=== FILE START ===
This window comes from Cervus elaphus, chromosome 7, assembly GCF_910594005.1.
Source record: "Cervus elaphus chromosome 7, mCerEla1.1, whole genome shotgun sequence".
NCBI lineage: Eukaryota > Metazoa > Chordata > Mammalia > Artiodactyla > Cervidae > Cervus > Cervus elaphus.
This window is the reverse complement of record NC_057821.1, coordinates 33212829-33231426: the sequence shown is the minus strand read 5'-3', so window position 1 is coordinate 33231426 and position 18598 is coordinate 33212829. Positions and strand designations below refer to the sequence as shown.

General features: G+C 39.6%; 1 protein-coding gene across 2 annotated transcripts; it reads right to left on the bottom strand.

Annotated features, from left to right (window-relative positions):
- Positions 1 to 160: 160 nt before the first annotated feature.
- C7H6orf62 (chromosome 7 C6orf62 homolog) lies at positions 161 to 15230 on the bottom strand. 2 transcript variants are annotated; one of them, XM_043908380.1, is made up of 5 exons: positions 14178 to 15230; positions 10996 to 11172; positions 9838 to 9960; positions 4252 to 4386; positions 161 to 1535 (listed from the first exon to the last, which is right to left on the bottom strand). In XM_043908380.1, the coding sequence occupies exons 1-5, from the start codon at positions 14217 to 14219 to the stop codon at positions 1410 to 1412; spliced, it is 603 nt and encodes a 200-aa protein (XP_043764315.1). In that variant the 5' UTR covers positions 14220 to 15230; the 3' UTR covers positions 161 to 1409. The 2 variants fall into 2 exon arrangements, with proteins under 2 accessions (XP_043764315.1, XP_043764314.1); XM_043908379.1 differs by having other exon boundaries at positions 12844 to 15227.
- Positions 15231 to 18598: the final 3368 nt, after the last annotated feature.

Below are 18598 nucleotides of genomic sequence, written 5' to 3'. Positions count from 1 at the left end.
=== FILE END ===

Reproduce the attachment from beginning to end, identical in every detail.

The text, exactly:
This window comes from Cervus elaphus, chromosome 7, assembly GCF_910594005.1.
Source record: "Cervus elaphus chromosome 7, mCerEla1.1, whole genome shotgun sequence".
NCBI lineage: Eukaryota > Metazoa > Chordata > Mammalia > Artiodactyla > Cervidae > Cervus > Cervus elaphus.
This window is the reverse complement of record NC_057821.1, coordinates 33212829-33231426: the sequence shown is the minus strand read 5'-3', so window position 1 is coordinate 33231426 and position 18598 is coordinate 33212829. Positions and strand designations below refer to the sequence as shown.

General features: G+C 39.6%; 1 protein-coding gene across 2 annotated transcripts; it reads right to left on the bottom strand.

Annotated features, from left to right (window-relative positions):
- Positions 1 to 160: 160 nt before the first annotated feature.
- C7H6orf62 (chromosome 7 C6orf62 homolog) lies at positions 161 to 15230 on the bottom strand. 2 transcript variants are annotated; one of them, XM_043908380.1, is made up of 5 exons: positions 14178 to 15230; positions 10996 to 11172; positions 9838 to 9960; positions 4252 to 4386; positions 161 to 1535 (listed from the first exon to the last, which is right to left on the bottom strand). In XM_043908380.1, the coding sequence occupies exons 1-5, from the start codon at positions 14217 to 14219 to the stop codon at positions 1410 to 1412; spliced, it is 603 nt and encodes a 200-aa protein (XP_043764315.1). In that variant the 5' UTR covers positions 14220 to 15230; the 3' UTR covers positions 161 to 1409. The 2 variants fall into 2 exon arrangements, with proteins under 2 accessions (XP_043764315.1, XP_043764314.1); XM_043908379.1 differs by having other exon boundaries at positions 12844 to 15227.
- Positions 15231 to 18598: the final 3368 nt, after the last annotated feature.

Below are 18598 nucleotides of genomic sequence, written 5' to 3'. Positions count from 1 at the left end.